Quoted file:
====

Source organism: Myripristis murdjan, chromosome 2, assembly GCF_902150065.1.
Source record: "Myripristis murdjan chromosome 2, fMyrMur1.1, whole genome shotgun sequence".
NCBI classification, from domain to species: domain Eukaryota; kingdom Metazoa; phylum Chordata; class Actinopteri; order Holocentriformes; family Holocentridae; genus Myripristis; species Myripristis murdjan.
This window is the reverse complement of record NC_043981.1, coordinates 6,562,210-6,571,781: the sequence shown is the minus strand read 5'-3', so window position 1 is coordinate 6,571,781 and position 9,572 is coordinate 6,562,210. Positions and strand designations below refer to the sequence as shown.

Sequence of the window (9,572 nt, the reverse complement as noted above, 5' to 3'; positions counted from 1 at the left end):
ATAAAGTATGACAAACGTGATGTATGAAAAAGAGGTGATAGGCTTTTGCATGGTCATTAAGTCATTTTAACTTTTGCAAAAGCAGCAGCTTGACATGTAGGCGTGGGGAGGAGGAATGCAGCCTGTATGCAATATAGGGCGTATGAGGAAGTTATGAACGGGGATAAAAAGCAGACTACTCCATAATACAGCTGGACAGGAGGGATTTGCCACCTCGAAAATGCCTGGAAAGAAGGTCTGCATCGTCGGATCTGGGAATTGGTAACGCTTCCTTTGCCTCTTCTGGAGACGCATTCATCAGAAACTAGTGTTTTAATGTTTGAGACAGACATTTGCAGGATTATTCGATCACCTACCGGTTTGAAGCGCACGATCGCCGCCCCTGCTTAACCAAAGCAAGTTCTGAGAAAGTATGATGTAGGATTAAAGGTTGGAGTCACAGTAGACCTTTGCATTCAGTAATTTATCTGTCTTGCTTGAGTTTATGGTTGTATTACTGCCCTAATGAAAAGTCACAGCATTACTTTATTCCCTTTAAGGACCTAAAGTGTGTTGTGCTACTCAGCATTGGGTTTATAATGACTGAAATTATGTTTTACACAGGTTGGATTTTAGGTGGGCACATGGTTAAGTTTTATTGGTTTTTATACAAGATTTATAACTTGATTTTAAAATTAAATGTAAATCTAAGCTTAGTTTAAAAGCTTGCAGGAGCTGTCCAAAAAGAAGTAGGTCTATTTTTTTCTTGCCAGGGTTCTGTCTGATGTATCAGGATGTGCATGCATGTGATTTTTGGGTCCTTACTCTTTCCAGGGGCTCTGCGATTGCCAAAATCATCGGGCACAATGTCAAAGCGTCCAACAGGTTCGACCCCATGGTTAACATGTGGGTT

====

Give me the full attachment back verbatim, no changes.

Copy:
Source organism: Myripristis murdjan, chromosome 2, assembly GCF_902150065.1.
Source record: "Myripristis murdjan chromosome 2, fMyrMur1.1, whole genome shotgun sequence".
NCBI classification, from domain to species: domain Eukaryota; kingdom Metazoa; phylum Chordata; class Actinopteri; order Holocentriformes; family Holocentridae; genus Myripristis; species Myripristis murdjan.
This window is the reverse complement of record NC_043981.1, coordinates 6,562,210-6,571,781: the sequence shown is the minus strand read 5'-3', so window position 1 is coordinate 6,571,781 and position 9,572 is coordinate 6,562,210. Positions and strand designations below refer to the sequence as shown.

Sequence of the window (9,572 nt, the reverse complement as noted above, 5' to 3'; positions counted from 1 at the left end):
ATAAAGTATGACAAACGTGATGTATGAAAAAGAGGTGATAGGCTTTTGCATGGTCATTAAGTCATTTTAACTTTTGCAAAAGCAGCAGCTTGACATGTAGGCGTGGGGAGGAGGAATGCAGCCTGTATGCAATATAGGGCGTATGAGGAAGTTATGAACGGGGATAAAAAGCAGACTACTCCATAATACAGCTGGACAGGAGGGATTTGCCACCTCGAAAATGCCTGGAAAGAAGGTCTGCATCGTCGGATCTGGGAATTGGTAACGCTTCCTTTGCCTCTTCTGGAGACGCATTCATCAGAAACTAGTGTTTTAATGTTTGAGACAGACATTTGCAGGATTATTCGATCACCTACCGGTTTGAAGCGCACGATCGCCGCCCCTGCTTAACCAAAGCAAGTTCTGAGAAAGTATGATGTAGGATTAAAGGTTGGAGTCACAGTAGACCTTTGCATTCAGTAATTTATCTGTCTTGCTTGAGTTTATGGTTGTATTACTGCCCTAATGAAAAGTCACAGCATTACTTTATTCCCTTTAAGGACCTAAAGTGTGTTGTGCTACTCAGCATTGGGTTTATAATGACTGAAATTATGTTTTACACAGGTTGGATTTTAGGTGGGCACATGGTTAAGTTTTATTGGTTTTTATACAAGATTTATAACTTGATTTTAAAATTAAATGTAAATCTAAGCTTAGTTTAAAAGCTTGCAGGAGCTGTCCAAAAAGAAGTAGGTCTATTTTTTTCTTGCCAGGGTTCTGTCTGATGTATCAGGATGTGCATGCATGTGATTTTTGGGTCCTTACTCTTTCCAGGGGCTCTGCGATTGCCAAAATCATCGGGCACAATGTCAAAGCGTCCAACAGGTTCGACCCCATGGTTAACATGTGGGTT